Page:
close
Tuesday October 04, 2022

This small change in routine can transform your life

Participants of research felt much happier and less depressed by following this routine just for two weeks

By Web Desk
September 12, 2022
Woman under the sun. — Unsplash
Woman under the sun. — Unsplash

A new study published in the Journal of Public Health has shown that spending just 30 minutes less on social media than usual and replacing it with exercise or any physical activity can significantly contribute to better mental health. 

Participants of the research at the Ruhr University Bochum in Germany felt much happier and less depressed by following this routine just for two weeks.  They reported being more satisfied compared to the control group (participants of the study who did not follow the routine).

What is even more surprising and interesting is that the benefits lasted for up to six months after the study had ended.

The pandemic made people even closer to social media platforms and anxiety shot up during the lockdowns. Too much scrolling, however, leads to addictive behaviours and an unhealthy attachment to these platforms.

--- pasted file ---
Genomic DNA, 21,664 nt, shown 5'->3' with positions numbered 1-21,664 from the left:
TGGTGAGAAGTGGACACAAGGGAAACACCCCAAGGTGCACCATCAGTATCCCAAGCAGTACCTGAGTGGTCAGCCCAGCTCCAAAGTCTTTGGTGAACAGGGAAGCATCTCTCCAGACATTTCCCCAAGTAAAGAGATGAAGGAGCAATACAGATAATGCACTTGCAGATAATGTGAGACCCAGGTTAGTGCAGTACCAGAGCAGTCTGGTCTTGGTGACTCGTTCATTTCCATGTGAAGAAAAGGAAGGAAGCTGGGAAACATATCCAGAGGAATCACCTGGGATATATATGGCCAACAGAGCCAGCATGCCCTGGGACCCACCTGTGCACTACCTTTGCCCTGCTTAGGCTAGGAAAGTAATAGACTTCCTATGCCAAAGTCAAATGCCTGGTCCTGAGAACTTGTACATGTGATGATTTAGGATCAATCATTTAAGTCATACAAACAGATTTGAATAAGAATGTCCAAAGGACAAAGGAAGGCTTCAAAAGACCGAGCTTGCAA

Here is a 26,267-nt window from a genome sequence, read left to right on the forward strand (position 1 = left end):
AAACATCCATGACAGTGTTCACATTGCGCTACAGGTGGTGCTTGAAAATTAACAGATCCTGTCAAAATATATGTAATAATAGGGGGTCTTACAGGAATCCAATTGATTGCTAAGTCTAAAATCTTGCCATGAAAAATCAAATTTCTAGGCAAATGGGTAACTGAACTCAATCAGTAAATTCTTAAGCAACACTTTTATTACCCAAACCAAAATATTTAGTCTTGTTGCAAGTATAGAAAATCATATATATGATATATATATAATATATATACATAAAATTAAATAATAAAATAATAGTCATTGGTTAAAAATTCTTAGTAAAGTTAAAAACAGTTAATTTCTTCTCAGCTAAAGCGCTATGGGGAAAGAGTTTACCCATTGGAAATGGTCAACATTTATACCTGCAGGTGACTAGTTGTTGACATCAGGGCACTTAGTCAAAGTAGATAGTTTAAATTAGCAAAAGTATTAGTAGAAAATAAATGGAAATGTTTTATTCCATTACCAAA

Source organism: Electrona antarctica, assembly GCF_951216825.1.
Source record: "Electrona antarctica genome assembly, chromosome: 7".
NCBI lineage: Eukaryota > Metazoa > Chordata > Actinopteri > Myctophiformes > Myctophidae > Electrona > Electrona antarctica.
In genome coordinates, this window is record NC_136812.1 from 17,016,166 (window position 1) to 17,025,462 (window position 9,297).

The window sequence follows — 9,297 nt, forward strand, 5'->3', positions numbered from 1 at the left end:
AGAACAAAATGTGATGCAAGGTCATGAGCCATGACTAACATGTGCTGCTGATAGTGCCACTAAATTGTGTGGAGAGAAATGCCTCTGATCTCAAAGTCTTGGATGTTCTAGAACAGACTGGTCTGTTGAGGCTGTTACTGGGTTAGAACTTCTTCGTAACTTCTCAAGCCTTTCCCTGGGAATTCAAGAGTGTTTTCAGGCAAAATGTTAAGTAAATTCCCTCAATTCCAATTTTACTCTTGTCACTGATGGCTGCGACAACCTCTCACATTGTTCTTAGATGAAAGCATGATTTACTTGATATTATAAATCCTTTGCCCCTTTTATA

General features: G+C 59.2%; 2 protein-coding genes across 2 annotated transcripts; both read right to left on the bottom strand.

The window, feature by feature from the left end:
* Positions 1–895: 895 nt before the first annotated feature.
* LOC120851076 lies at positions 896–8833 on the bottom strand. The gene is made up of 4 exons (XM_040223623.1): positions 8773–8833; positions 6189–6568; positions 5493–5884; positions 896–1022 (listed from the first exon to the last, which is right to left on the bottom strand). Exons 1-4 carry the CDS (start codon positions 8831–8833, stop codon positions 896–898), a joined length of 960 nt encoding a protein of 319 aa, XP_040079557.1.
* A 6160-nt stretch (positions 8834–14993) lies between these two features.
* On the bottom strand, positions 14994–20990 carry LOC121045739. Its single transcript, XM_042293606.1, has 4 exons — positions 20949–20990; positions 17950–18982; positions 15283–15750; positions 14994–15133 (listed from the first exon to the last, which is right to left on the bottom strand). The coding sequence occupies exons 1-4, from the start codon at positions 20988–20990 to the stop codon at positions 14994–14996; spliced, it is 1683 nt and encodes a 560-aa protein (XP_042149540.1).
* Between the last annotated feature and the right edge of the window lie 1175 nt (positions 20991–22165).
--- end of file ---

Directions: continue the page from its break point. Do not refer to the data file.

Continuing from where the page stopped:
The study included 642 participants divided into four groups. Members of one group were asked to reduce time spent on social media by 30 minutes. The second group was asked to continue social media use like they do but also add 30 minutes of exercise to their routine. The third group was instructed to do both: reduce social media and replace it with physical activity.  The fourth group was asked to change nothing. 

The duration of the experiment was two weeks.

Questionnaires kept a check on all the participants of the study before, during, and till six months of the two-week trial period.

Findings demonstrated a positive correlation between less time on media and more physical activity. A significant reduction in depressive symptoms was observed in participants who followed the combined approach.

“This shows us how vital it is to reduce our availability online from time to time and to go back to our human roots,” study leader and assistant professor Dr Julia Brailovskaia said.